"Home," a trudging house roller grounded by distorted piano chords, brushed percussion and lo-fi crackles, is actually a shadow of an earlier track, "Heaven Takes You Home," even sampling the same vocals, but it manages to strike a more pensive tone. The album's closing tracks "Another Minute" and "For You" strive for the same euphoric release that Swedish House Mafia is so good at, but without the massive high impact drops one would expect. Instead, they opt for synth swells and rolling beats that carry listeners away on a cloud of bliss.

In the same way that dance music has matured beyond the brutish drops and Michael Bay theatrics that defined EDM's heyday, Swedish House Mafia's sound has also evolved into something with more nuance without losing sight of the all-important catharsis. As the album title suggests, the music is still about finding that version of paradise, Swedish House Mafia is just doing it again.

Let's start with the decision reunite as Swedish House Mafia, what was the thinking behind or series of events that led up to that?

Steve Angello: Obviously we have a long history together, growing up, spending time, having adventures and experiencing the world together so we fill the void of being alone and coming back together. You miss your time with the boys and there was no better time than when we decided to [come back]. It started out as an intimate conversation and it ended up on a festival and feeling that energy from the fans and the crowds, the fans have been so eager throughout this whole split up to bring us together, and they eventually did. So it’s us being back together, with the family, and reuniting not only with each other but with the fans.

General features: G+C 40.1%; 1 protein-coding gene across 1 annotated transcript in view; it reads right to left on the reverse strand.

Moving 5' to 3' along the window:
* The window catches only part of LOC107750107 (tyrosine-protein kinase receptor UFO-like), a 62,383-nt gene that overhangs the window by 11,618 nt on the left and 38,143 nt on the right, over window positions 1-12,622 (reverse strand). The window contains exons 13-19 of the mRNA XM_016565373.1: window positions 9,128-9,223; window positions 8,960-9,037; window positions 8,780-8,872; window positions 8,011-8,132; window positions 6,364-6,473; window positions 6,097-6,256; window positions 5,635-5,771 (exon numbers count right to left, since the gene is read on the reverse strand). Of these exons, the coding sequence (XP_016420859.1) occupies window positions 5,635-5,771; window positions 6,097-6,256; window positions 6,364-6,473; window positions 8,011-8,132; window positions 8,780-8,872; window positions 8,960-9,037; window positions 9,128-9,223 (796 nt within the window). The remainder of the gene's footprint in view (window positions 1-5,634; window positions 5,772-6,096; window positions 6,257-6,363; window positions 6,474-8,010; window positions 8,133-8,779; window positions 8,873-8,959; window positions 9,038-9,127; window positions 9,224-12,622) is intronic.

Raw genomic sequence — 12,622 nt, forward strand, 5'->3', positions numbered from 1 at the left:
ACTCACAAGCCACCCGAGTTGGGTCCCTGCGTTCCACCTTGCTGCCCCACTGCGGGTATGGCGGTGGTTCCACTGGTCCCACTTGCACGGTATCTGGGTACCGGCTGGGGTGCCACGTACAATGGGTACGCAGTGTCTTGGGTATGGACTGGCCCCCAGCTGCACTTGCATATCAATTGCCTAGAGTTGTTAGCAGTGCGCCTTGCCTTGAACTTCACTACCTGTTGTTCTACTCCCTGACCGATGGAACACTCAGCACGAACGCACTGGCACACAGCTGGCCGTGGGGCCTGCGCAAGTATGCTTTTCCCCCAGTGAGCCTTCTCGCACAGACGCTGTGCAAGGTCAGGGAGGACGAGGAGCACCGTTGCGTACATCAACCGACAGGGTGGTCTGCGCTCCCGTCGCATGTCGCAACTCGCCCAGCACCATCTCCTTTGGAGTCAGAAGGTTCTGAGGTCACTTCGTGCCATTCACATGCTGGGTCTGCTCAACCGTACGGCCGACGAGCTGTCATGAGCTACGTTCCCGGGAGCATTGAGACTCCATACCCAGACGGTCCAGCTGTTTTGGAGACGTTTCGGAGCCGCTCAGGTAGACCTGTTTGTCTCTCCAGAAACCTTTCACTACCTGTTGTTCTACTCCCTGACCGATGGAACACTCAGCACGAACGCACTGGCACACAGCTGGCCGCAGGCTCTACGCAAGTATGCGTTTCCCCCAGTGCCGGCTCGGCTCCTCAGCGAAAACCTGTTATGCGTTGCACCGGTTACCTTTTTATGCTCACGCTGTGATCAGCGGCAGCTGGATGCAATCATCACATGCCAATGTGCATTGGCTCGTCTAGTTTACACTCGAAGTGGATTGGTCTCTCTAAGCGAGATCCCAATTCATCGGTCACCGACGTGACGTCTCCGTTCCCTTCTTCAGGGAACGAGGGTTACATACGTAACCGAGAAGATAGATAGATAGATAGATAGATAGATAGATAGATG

How did the path to the album begin?

Sebastian Ingrosso: We felt like we always wanted to make an album together, but we never had time. Everyone was on tour, in their own careers, and making an album is hard work as we are the producers, artists, songwriters, but we don’t sing, not yet. It took some time to dig deep into what we actually wanted to do and how this album would sound. We came to the conclusion and had a clear vision of “Okay, what is paradise for us? What is the dark side before paradise? How does it sound when you come to paradise?” So we started to make music — everything from how Swedish House Mafia could sound at 2:00 AM, or 4:00 AM, in a basement in Berlin? Because that could also be paradise. How can it sound on a Sunday morning when you’re sitting by the beach with a beer or a joint, whatever you prefer, because that’s also paradise. We started to soundscape our dreams and different thoughts about paradise together with our fans.

What is your idea of paradise?

Steve: Like Seb said, it’s a sonic adventure. It’s more like: how do you soundscape a moment in time and what does that sound like? For us, it’s more sonically than literally. We live our lives sonically and everything we do and express is through music and notes and sounds to the vision.